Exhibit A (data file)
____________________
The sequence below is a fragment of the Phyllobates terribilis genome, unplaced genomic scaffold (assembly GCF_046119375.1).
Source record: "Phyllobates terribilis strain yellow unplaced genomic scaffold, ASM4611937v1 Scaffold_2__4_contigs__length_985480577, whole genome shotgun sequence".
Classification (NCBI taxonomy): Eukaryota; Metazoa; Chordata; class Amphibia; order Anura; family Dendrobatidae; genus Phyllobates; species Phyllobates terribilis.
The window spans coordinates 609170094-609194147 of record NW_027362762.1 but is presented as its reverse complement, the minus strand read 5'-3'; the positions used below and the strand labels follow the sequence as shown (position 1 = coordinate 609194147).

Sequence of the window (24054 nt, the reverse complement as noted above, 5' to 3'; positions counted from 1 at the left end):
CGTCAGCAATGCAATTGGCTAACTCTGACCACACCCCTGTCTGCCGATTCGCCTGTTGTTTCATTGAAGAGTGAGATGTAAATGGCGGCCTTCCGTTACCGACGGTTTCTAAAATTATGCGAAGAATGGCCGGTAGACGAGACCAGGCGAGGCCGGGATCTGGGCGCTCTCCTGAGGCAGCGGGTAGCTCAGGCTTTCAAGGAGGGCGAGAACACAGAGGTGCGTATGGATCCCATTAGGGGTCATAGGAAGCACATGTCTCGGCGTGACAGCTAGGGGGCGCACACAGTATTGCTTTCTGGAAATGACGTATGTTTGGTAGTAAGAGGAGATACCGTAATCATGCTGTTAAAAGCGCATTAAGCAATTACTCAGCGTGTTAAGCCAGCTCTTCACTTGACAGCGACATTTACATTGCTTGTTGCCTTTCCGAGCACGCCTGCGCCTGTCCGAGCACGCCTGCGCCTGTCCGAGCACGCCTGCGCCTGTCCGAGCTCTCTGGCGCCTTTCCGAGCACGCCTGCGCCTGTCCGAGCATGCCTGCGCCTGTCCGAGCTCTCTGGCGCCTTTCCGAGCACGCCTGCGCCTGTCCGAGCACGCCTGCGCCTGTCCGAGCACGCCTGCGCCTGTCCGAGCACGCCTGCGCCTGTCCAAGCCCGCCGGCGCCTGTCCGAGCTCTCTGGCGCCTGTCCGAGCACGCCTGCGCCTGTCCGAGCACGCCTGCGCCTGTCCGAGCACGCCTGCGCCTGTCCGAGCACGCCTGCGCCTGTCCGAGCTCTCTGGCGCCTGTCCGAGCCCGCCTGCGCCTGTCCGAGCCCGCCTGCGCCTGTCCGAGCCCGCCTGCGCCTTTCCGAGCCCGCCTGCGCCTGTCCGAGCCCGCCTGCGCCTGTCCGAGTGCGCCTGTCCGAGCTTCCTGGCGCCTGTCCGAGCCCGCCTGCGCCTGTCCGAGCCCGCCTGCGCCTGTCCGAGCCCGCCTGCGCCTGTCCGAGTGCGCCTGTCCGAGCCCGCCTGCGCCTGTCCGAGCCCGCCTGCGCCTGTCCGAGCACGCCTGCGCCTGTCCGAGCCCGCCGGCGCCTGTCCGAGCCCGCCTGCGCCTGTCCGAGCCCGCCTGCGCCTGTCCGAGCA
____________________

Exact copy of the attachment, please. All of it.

The sequence below is a fragment of the Phyllobates terribilis genome, unplaced genomic scaffold (assembly GCF_046119375.1).
Source record: "Phyllobates terribilis strain yellow unplaced genomic scaffold, ASM4611937v1 Scaffold_2__4_contigs__length_985480577, whole genome shotgun sequence".
Classification (NCBI taxonomy): Eukaryota; Metazoa; Chordata; class Amphibia; order Anura; family Dendrobatidae; genus Phyllobates; species Phyllobates terribilis.
The window spans coordinates 609170094-609194147 of record NW_027362762.1 but is presented as its reverse complement, the minus strand read 5'-3'; the positions used below and the strand labels follow the sequence as shown (position 1 = coordinate 609194147).

Sequence of the window (24054 nt, the reverse complement as noted above, 5' to 3'; positions counted from 1 at the left end):
CGTCAGCAATGCAATTGGCTAACTCTGACCACACCCCTGTCTGCCGATTCGCCTGTTGTTTCATTGAAGAGTGAGATGTAAATGGCGGCCTTCCGTTACCGACGGTTTCTAAAATTATGCGAAGAATGGCCGGTAGACGAGACCAGGCGAGGCCGGGATCTGGGCGCTCTCCTGAGGCAGCGGGTAGCTCAGGCTTTCAAGGAGGGCGAGAACACAGAGGTGCGTATGGATCCCATTAGGGGTCATAGGAAGCACATGTCTCGGCGTGACAGCTAGGGGGCGCACACAGTATTGCTTTCTGGAAATGACGTATGTTTGGTAGTAAGAGGAGATACCGTAATCATGCTGTTAAAAGCGCATTAAGCAATTACTCAGCGTGTTAAGCCAGCTCTTCACTTGACAGCGACATTTACATTGCTTGTTGCCTTTCCGAGCACGCCTGCGCCTGTCCGAGCACGCCTGCGCCTGTCCGAGCACGCCTGCGCCTGTCCGAGCTCTCTGGCGCCTTTCCGAGCACGCCTGCGCCTGTCCGAGCATGCCTGCGCCTGTCCGAGCTCTCTGGCGCCTTTCCGAGCACGCCTGCGCCTGTCCGAGCACGCCTGCGCCTGTCCGAGCACGCCTGCGCCTGTCCGAGCACGCCTGCGCCTGTCCAAGCCCGCCGGCGCCTGTCCGAGCTCTCTGGCGCCTGTCCGAGCACGCCTGCGCCTGTCCGAGCACGCCTGCGCCTGTCCGAGCACGCCTGCGCCTGTCCGAGCACGCCTGCGCCTGTCCGAGCTCTCTGGCGCCTGTCCGAGCCCGCCTGCGCCTGTCCGAGCCCGCCTGCGCCTGTCCGAGCCCGCCTGCGCCTTTCCGAGCCCGCCTGCGCCTGTCCGAGCCCGCCTGCGCCTGTCCGAGTGCGCCTGTCCGAGCTTCCTGGCGCCTGTCCGAGCCCGCCTGCGCCTGTCCGAGCCCGCCTGCGCCTGTCCGAGCCCGCCTGCGCCTGTCCGAGTGCGCCTGTCCGAGCCCGCCTGCGCCTGTCCGAGCCCGCCTGCGCCTGTCCGAGCACGCCTGCGCCTGTCCGAGCCCGCCGGCGCCTGTCCGAGCCCGCCTGCGCCTGTCCGAGCCCGCCTGCGCCTGTCCGAGCA